The manager of a hotel that was placed under 14-day quarantine because of the coronavirus has spoken about the challenges of keeping more than 1,400 people under lockdown.
W Hotel in Yas Island was quickly placed in quarantine, along with the nearby Crowne Plaza, when two support staff on the UAE Tour tested positive for Covid-19 in February.
The National took an exclusive behind-the-scenes tour as staff at the hotel worked around the clock to disinfect and clean the property as it prepared to reopen.
General manager Faiek El Saadani said he realised the severity of the situation when he was told the hotel was going into quarantine for 14 days, with more than 1,200 guests and 250 staff members at the property.
“We were taking every precaution but this was a situation we had never faced before,” he said.
“Our first priority was the wellbeing and safety of our guests and staff.”
Authorities ordered the lockdown of both hotels after two Italians tested positive for coronavirus.
The UAE has recorded 140 cases of Covid-19. Of these, 31 have made a full recovery.
The UAE announced the first two deaths in the country on Saturday morning – a 78-year-old Arab man and a 58-year-old Asian man.
The country’s borders have also been closed with only returning Emiratis allowed entry.
On Saturday, the global death toll exceeded the 10,000 mark with four countries reporting more than 1,000 fatalities each. More than 80,000 have recovered.
However, it was a very different climate when the W Hotel had to go into quarantine. At the time, few cities outside of China had considered the possibility of a lockdown.
Mr El Saadani said the first reaction of guests at the hotel was to panic when they were informed about the lockdown.
“It was a busy weekend night when we found out,” he said.
“Hotel occupancy was at 98 per cent and the restaurant was packed.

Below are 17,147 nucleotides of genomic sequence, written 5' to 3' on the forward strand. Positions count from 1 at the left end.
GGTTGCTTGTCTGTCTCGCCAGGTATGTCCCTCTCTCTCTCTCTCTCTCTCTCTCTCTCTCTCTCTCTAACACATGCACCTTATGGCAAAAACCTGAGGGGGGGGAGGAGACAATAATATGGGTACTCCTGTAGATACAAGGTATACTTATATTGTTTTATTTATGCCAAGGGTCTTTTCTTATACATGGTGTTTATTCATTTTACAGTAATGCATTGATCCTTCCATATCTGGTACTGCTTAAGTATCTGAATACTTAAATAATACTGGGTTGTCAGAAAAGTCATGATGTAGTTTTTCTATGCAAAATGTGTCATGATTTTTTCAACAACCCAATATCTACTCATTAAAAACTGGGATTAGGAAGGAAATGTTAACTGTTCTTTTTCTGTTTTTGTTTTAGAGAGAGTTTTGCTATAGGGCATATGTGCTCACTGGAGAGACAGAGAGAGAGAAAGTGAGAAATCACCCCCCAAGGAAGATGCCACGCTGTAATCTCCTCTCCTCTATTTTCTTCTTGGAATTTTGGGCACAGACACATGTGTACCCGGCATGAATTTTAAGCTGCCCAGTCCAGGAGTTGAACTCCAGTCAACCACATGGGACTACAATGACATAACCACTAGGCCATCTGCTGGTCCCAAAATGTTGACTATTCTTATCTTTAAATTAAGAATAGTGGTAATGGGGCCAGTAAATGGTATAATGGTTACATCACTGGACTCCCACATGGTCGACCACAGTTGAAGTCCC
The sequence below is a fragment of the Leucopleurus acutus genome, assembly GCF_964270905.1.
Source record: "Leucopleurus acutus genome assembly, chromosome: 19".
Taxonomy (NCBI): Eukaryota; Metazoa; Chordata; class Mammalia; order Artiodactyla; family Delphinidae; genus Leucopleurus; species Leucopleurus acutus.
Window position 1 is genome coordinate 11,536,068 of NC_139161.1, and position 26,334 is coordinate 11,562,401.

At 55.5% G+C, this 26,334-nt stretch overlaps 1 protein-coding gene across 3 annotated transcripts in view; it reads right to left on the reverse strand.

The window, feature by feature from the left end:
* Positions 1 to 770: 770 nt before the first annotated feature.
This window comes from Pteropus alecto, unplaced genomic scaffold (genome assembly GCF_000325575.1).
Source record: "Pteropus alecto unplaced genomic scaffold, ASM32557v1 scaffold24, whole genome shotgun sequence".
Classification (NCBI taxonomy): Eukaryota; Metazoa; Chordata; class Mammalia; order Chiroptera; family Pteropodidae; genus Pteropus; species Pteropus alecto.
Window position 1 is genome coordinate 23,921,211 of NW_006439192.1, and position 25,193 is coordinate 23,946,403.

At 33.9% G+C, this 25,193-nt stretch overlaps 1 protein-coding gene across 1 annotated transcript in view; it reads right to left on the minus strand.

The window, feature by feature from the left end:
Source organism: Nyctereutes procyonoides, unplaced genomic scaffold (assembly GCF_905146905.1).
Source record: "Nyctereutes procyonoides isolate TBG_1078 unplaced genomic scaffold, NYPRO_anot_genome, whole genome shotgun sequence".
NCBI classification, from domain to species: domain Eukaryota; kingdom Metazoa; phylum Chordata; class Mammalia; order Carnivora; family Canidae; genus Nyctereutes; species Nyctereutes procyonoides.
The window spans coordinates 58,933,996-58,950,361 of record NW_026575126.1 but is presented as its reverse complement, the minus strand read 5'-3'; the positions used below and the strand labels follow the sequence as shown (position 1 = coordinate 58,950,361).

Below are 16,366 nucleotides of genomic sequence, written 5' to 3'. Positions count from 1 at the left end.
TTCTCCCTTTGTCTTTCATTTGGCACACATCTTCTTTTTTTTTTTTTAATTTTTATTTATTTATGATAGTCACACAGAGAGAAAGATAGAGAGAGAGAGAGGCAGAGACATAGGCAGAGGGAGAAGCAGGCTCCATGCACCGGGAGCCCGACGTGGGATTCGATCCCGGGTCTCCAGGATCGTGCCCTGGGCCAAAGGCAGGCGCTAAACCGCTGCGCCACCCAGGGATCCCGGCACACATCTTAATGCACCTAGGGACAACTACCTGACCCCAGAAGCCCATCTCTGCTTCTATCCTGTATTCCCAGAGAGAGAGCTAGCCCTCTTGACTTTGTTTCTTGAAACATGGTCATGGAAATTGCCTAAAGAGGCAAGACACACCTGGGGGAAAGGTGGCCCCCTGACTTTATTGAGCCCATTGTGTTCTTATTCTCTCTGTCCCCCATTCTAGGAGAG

“There was uncertainty at first as there were a lot of people in the restaurant who weren’t allowed to leave and we had to be firm with some guests to reassure and calm them down so the situation didn’t escalate.”
He said the hotel staff faced an uphill task to talk to anxious guests and inform about what had to happen next without spreading further panic.
“The staff were trained to cope with this situation but at the same time we had never been in a lockdown like this before,” he said.
“We needed to get the right information to guests and make sure everyone stayed calm.”
Over the coming days, staff at the hotel worked closely with members of the health authorities, some of who were camped out in the property to try and test everyone at the hotel.
Once guests tested negative for the virus they were free to go, according to Mr El Saadani.
This meant there were no guests left in the hotel when it officially came out of quarantine.
Mr El Saadani said a bond had grown between members of staff and guests at the property, who were quarantined, as “we were all in it together”.
“Being in lockdown meant there was no flow of people coming in and out, people had to stay in their rooms,” he said.
“This meant breakfast, lunch and dinner was brought up to the rooms and we worked closely with the health authorities to make sure protocols were adhered to.
“Training was reinforced for housekeeping going into the rooms and delivering food.”
He praised the attitude of the guests who were kept under quarantine.
“There was great understanding from guests and the authorities extended their help with a support line for them,” he said.
“We were in constant communication with guests and once it sank in what was in store people relaxed and accepted it.”
He said the hotel received clearance from authorities on Friday that it was fit to reopen.
“Everybody’s exposed to this, you realise that you don’t know who is coming into your property,” he said.
“The good thing is we are lucky enough to be in the UAE because things get implemented quickly here.
“The support from the government has been simply phenomenal.”
He said the hotel was more than ready now if there was another quarantine enforced as the spread of coronavirus continued.
“We are fully equipped now if it happens again,” he said.
“I am fortunate because it’s increased my education and awareness about coronavirus.”
The pandemic was going to have a lasting effect on everyday life beyond shutdowns and fatalities, he added.
“You used to go into a restaurant and the first thing you would get is a menu and some bread and butter,” he said.
“Now the first thing you get is a hand sanitiser on the table before you even get the menu.
“After this everyone will carry hand sanitisers, it’s going to become part of our daily routines.”